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The following list is mostly intended for undergraduates. The recommendations here generally emphasize clarity of exposition over technical detail.

Algebra and Number Theory

Geometry and Topology

Other

### 22 Responses

1. […] Blogs (for example, Qiaochu Yuan’s blog has a reading list) […]

2. Is the Euler’s Gem link an easter egg?

3. How many of these did you read cover to cover?

4. I read Galoia’s dream, when I was a junior high school student.

5. Nice list. By the way how do you display math formulas in your blog? I found no button for mathjax plugin on my control panel (and it seems wordpress.com has banned the users freely using plugins)

6. It would be great if you can refine the list!

7. Regarding graph theory: I’ve really enjoyed Pearls in Graph Theory (see link if need be: http://www.amazon.com/Pearls-Graph-Theory-Comprehensive-Introduction/dp/0486432327 ). Sadly, both authors passed away.

8. Sir this is an excellent list. I have about 9 of these and they are all at about my level of comfort. Ash and Gross’s Elliptic Tales is a great companion to Fearless Symmetry with a focus on BSD.

9. How about some unorthodox means of instruction like the short video series ‘The Catsters’ by Cheng & co; I couldn’t get a handle on Category Theory until I saw them.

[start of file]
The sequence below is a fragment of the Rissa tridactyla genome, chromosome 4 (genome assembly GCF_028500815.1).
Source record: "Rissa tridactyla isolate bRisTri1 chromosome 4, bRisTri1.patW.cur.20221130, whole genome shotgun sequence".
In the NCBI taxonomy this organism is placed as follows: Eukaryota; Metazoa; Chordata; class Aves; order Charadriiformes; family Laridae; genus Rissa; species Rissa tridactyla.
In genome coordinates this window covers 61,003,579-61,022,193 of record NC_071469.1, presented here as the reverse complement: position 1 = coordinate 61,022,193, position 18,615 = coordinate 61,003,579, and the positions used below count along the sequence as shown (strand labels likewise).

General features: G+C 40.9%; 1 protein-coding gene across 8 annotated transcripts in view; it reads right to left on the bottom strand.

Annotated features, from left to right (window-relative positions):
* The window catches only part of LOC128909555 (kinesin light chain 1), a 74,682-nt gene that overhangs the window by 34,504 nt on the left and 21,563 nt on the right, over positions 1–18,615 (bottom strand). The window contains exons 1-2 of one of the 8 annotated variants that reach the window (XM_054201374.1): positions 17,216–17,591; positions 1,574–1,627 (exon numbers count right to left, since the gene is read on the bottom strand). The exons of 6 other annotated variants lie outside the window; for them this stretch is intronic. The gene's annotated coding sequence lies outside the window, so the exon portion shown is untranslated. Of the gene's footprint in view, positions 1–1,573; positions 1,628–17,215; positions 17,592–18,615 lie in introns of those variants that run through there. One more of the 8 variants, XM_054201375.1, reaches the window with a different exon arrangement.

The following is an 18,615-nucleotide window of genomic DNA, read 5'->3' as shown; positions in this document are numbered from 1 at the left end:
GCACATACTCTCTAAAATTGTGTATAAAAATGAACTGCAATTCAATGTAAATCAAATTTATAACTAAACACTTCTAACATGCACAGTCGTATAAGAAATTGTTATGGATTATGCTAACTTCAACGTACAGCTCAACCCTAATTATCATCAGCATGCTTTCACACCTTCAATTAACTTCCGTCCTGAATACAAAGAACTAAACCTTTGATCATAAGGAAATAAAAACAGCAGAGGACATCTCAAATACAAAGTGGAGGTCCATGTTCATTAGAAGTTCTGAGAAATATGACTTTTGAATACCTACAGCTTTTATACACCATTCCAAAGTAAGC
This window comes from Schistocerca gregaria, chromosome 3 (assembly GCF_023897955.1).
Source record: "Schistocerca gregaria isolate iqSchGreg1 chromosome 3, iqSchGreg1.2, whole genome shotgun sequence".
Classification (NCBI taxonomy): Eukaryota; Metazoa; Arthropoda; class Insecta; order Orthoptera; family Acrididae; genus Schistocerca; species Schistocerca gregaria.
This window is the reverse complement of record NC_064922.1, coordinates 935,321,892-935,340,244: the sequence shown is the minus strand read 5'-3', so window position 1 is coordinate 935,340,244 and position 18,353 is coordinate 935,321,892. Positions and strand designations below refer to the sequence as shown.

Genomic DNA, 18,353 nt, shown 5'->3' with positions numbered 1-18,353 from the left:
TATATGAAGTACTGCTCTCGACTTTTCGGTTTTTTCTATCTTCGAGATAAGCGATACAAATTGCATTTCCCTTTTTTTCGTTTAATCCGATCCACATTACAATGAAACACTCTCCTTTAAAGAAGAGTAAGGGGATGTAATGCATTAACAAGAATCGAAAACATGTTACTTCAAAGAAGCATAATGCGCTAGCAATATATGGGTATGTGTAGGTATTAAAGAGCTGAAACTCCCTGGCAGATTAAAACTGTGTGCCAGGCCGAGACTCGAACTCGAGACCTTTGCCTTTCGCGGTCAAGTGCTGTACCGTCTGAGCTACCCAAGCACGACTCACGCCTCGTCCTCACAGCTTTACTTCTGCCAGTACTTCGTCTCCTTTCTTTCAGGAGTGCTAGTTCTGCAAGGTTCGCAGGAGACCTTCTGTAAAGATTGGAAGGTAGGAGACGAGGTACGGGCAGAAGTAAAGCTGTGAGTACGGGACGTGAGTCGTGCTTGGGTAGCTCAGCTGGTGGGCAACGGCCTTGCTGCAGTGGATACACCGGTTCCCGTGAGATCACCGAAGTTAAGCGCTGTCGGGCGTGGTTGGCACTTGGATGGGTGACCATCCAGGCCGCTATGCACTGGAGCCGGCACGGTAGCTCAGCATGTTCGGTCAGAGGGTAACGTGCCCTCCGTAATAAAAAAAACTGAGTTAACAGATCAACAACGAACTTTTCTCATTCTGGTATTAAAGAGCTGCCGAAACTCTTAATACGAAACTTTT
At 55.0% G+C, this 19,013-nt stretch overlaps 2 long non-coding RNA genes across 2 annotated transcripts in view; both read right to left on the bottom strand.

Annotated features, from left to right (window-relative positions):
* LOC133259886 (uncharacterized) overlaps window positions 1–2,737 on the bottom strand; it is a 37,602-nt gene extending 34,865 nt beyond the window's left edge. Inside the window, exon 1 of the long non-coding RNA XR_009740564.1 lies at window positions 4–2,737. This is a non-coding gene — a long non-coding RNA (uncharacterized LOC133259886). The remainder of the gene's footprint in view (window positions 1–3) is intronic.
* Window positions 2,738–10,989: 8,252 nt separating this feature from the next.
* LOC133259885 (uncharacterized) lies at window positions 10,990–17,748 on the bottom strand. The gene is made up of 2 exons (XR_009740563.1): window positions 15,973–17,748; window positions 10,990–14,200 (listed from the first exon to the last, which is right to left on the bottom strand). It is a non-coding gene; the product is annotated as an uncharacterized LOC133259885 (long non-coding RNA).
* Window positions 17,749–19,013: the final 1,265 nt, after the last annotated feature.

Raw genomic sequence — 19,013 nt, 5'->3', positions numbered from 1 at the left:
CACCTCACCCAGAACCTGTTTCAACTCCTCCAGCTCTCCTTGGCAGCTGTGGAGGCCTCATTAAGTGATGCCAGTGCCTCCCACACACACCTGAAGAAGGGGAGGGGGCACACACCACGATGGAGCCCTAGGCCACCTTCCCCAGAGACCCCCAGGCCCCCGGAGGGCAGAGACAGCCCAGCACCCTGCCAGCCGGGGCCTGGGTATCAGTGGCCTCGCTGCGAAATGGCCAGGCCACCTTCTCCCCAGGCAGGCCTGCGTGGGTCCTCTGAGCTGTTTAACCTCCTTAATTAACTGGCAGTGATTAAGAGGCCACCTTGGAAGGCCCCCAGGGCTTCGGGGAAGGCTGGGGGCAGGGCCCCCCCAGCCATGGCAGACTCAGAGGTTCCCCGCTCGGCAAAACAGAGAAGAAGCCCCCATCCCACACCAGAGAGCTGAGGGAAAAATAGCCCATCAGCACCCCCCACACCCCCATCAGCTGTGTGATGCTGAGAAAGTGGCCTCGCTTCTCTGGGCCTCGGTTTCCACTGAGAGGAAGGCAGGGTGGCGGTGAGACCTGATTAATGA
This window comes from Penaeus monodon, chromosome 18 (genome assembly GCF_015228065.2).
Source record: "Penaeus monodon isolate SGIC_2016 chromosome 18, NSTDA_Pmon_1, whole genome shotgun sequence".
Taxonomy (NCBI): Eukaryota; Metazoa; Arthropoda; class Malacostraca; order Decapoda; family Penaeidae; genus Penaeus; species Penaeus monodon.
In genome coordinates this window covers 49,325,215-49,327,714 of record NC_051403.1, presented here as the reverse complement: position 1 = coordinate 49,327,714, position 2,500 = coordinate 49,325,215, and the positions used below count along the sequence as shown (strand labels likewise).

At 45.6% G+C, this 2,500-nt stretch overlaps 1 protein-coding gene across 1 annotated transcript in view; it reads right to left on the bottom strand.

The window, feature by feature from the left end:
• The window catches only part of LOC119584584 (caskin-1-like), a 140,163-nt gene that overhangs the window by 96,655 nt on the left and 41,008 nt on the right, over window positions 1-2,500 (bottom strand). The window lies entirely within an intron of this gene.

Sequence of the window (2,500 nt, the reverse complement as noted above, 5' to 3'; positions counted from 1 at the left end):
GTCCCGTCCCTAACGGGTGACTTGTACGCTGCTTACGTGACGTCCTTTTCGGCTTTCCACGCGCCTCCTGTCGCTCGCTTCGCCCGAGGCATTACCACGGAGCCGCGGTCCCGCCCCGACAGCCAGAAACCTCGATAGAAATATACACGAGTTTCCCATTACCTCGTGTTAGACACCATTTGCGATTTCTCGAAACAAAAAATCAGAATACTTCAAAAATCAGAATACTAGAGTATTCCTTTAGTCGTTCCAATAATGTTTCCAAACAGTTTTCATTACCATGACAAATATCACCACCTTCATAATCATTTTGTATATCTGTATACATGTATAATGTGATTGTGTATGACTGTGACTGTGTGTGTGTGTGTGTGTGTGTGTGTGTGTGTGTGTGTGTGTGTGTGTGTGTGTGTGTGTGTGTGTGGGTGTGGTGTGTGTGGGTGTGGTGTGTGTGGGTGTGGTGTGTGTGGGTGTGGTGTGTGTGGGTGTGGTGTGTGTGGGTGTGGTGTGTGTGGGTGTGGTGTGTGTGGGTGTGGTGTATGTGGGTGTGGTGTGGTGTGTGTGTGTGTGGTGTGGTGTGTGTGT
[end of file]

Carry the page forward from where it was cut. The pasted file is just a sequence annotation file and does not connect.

10. How about Sets for Mathematicians or Conceptual Mathematics?

• I haven’t read Sets for Mathematicians but I’m happy to add Conceptual Mathematics to the list. Thanks for the suggestions!

11. I notice you recommend a lot of “soft” books, yet reference “harder” books in your blog posts. What has worked better for you?

• I mostly don’t learn from books either way, but part of the motivation behind this list is to counter a tendency towards a “harder = better” mindset when it comes to mathematical resources.

• It takes a lot of courage to go against that mindset. I find that the softer books discuss the “why” that I yearn for in the harder books, at difficult spots.

• on September 17, 2013 at 8:08 pm | Reply Muhammad Faizan

Out of curiosity, what’s your main source of learning/knowledge if not books? I’m guessing that right now you’re probably at the point where most of your knowledge comes from attending lectures and conferences, talking to other mathematicians, and reading papers. But I’m more interested in how you got to this point, especially during your undergrad years, since your pace of learning would be impossible to maintain solely on undergrad math courses. If not primarily books, what sources did you use (and would recommend) to quickly build up a solid foundation of mathematical knowledge pre-grad school?

Thanks!

• Some combination of papers, Wikipedia, the nLab, math blogs, occasionally books, MathOverflow, and blogging.

12. good recommendations, thanks c:

13. Am I blind or is there no Serre?!

14. Have you paid for, and read all these booiks?